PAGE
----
“A moment of reckoning for the United States at home and abroad”
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Between the ongoing George Floyd protests, the coronavirus pandemic and the related recession, the United States is experiencing an unprecedented historical moment. Torrey Taussig, research director at the Belfer Center for Science and International Affairs at Harvard’s Kennedy School, talked to Kai Ryssdal about what this moment looks like for the U.S in terms of its global relationships and the country’s voice on the world stage.
The following is an edited transcript of their conversation.
Ryssdal: Let’s start big picture here. What do you make of this moment in this country with all this going on and the idea of American influence abroad?
Taussig: This is certainly a moment of reckoning for the United States at home and abroad. Let’s take a step back even before the protests started to talk about how the United States was dealing with the coronavirus pandemic. And I think that there are two important issues to focus on. The first is that the pandemic has reprioritized and energized efforts in the United States and elsewhere to nationalize supply chains. And the second issue I wanted to focus on is the United States and other countries may take protectionist measures in order to boost domestic industries. And I think, this will, of course, have a negative effect on global trade routes. We’re likely to see a turn toward protectionism moving forward.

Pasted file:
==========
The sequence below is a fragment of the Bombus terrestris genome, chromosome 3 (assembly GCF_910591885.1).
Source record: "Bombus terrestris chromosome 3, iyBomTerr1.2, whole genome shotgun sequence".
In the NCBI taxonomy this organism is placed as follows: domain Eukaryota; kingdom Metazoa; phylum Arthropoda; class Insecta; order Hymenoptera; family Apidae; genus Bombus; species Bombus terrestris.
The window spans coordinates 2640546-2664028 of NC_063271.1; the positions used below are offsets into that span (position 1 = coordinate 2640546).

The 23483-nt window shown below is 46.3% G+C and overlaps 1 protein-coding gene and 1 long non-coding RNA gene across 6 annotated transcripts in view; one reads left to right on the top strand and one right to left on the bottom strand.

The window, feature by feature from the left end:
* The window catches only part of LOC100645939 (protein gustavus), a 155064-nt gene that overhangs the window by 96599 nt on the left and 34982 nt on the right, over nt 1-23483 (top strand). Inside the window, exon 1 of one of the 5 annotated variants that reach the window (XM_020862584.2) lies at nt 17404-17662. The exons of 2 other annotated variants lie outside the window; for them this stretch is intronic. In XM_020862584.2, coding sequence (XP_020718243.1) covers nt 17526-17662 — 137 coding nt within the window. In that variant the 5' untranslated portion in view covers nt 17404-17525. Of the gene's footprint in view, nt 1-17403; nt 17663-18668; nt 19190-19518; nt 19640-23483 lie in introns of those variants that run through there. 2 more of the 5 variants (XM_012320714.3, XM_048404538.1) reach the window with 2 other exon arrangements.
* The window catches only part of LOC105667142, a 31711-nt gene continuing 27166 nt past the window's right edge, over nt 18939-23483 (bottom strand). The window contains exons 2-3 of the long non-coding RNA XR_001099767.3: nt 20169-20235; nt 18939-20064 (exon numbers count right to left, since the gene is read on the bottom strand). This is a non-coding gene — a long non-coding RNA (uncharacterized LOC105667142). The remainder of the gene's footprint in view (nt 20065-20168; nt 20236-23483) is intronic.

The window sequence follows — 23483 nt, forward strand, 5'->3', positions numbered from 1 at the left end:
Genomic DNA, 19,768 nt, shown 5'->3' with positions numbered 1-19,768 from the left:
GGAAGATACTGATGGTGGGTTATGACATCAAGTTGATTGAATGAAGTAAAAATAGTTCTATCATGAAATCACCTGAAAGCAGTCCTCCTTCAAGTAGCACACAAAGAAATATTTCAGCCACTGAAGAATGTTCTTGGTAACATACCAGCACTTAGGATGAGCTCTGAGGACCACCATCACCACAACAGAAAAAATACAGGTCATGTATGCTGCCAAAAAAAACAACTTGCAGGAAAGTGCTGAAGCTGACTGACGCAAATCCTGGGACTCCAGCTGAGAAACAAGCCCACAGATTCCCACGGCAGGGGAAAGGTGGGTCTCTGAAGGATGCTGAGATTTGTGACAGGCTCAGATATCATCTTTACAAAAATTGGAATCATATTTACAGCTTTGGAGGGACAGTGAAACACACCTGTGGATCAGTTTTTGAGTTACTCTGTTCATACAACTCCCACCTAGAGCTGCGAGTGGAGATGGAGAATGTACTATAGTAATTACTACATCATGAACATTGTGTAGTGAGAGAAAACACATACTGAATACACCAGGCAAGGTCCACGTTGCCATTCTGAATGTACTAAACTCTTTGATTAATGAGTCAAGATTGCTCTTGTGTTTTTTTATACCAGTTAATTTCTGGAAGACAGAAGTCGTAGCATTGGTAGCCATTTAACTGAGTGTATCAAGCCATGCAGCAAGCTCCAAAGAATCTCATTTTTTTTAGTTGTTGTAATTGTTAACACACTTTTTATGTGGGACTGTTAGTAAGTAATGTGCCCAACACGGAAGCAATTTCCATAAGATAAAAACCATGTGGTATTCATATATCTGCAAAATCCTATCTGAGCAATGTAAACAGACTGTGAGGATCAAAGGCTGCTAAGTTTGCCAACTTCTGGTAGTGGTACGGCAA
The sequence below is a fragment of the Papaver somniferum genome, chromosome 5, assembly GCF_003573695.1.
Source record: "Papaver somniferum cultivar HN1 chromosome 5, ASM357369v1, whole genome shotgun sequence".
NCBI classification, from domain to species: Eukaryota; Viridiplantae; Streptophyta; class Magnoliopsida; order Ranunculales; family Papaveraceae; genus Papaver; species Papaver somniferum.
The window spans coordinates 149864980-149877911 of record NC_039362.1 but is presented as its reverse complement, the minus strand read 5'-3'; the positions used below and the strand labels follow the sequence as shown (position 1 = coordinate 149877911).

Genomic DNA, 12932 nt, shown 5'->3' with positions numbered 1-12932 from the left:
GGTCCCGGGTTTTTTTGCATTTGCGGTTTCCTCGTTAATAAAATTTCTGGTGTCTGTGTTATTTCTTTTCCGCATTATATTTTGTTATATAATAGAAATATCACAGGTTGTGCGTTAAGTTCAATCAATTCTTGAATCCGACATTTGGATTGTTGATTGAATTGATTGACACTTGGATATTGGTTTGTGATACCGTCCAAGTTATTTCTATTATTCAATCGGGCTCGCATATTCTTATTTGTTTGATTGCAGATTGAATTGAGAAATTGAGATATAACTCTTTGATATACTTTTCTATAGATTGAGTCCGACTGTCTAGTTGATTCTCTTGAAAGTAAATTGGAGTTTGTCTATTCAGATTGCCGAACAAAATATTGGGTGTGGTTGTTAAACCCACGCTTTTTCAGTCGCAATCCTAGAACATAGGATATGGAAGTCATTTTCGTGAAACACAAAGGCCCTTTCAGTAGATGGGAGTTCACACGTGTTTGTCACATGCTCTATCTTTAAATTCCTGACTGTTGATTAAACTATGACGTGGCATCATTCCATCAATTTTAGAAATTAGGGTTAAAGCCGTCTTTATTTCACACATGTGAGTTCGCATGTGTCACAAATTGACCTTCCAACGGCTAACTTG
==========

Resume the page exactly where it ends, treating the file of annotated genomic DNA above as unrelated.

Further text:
Ryssdal: So let’s take it from the foreign point of view here for a minute. And if you’re a traditional American ally, let’s say you are Angela Merkel in Germany, or let’s say you’re Japan and you’re looking at how this country is handling the coronavirus pandemic, the protests and its general attitude toward international affairs from the Trump administration. What is your gut telling you?
Taussig: There’s been a general sadness and dismay, I think, among American allies that they’ve lost their traditional partner in solving big global issues, whether they be on pandemics or economic crises. And it’s clear that the Trump administration and our government is distracted by major economic and health crises here at home, and now protests that are inhibiting our ability to be a stronger voice for these values overseas.
Ryssdal: Is there anything at risk in this moment for America’s position as a globally economically dominant player? What’s on the line?
Taussig: There are many ways that the U.S. carries out influence abroad, economic and otherwise. I worry that this is a time where we’re seeing our convening power, our coalition-building power severely reduced, whether that be because of distraction at home or the Trump administration’s lack of interest in working with European allies. I mean, we saw early on in this pandemic the United States block consensus statements coming out at the G-7 and the G-20 because allies weren’t getting on board with blaming or punishing China enough. European Union, it carried out a series of fundraising efforts last month to raise money for coronavirus vaccine research. The United States voice was absent; they didn’t contribute to the funding. These are just two examples of how the U.S. voice has been reduced on the world stage where allies have traditionally looked for the U.S. to play a bigger leadership role and convening role.
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